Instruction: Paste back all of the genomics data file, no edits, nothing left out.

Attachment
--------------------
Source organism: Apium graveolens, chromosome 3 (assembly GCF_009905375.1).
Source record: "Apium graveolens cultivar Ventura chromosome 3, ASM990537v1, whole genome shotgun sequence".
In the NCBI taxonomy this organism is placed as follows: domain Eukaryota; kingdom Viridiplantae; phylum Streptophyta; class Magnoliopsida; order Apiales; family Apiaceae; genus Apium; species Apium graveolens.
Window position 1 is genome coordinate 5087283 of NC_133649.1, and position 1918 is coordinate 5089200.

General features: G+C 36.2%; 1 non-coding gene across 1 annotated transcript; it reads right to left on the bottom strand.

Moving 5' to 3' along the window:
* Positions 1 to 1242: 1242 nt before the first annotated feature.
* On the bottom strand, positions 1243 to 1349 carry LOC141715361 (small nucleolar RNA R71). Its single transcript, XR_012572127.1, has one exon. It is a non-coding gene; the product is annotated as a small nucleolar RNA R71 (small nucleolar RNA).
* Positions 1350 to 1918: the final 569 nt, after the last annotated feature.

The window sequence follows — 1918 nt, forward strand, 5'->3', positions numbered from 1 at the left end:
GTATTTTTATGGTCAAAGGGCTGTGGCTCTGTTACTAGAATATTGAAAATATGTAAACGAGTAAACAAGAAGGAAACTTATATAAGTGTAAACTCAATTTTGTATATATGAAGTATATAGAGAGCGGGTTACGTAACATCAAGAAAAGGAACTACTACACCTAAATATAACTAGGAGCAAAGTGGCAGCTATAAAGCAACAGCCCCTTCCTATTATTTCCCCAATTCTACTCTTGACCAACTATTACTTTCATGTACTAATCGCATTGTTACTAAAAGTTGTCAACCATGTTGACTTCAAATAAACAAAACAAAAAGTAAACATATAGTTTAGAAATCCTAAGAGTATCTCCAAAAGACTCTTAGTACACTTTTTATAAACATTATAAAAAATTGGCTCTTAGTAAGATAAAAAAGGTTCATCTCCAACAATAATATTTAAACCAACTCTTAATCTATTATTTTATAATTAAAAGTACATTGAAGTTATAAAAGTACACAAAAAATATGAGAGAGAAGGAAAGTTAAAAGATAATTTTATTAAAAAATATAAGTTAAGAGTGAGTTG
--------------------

Source organism: Apium graveolens, chromosome 3 (assembly GCF_009905375.1).
Source record: "Apium graveolens cultivar Ventura chromosome 3, ASM990537v1, whole genome shotgun sequence".
In the NCBI taxonomy this organism is placed as follows: domain Eukaryota; kingdom Viridiplantae; phylum Streptophyta; class Magnoliopsida; order Apiales; family Apiaceae; genus Apium; species Apium graveolens.
Window position 1 is genome coordinate 5087283 of NC_133649.1, and position 1918 is coordinate 5089200.

General features: G+C 36.2%; 1 non-coding gene across 1 annotated transcript; it reads right to left on the bottom strand.

Moving 5' to 3' along the window:
* Positions 1 to 1242: 1242 nt before the first annotated feature.
* On the bottom strand, positions 1243 to 1349 carry LOC141715361 (small nucleolar RNA R71). Its single transcript, XR_012572127.1, has one exon. It is a non-coding gene; the product is annotated as a small nucleolar RNA R71 (small nucleolar RNA).
* Positions 1350 to 1918: the final 569 nt, after the last annotated feature.

The window sequence follows — 1918 nt, forward strand, 5'->3', positions numbered from 1 at the left end:
GTATTTTTATGGTCAAAGGGCTGTGGCTCTGTTACTAGAATATTGAAAATATGTAAACGAGTAAACAAGAAGGAAACTTATATAAGTGTAAACTCAATTTTGTATATATGAAGTATATAGAGAGCGGGTTACGTAACATCAAGAAAAGGAACTACTACACCTAAATATAACTAGGAGCAAAGTGGCAGCTATAAAGCAACAGCCCCTTCCTATTATTTCCCCAATTCTACTCTTGACCAACTATTACTTTCATGTACTAATCGCATTGTTACTAAAAGTTGTCAACCATGTTGACTTCAAATAAACAAAACAAAAAGTAAACATATAGTTTAGAAATCCTAAGAGTATCTCCAAAAGACTCTTAGTACACTTTTTATAAACATTATAAAAAATTGGCTCTTAGTAAGATAAAAAAGGTTCATCTCCAACAATAATATTTAAACCAACTCTTAATCTATTATTTTATAATTAAAAGTACATTGAAGTTATAAAAGTACACAAAAAATATGAGAGAGAAGGAAAGTTAAAAGATAATTTTATTAAAAAATATAAGTTAAGAGTGAGTTG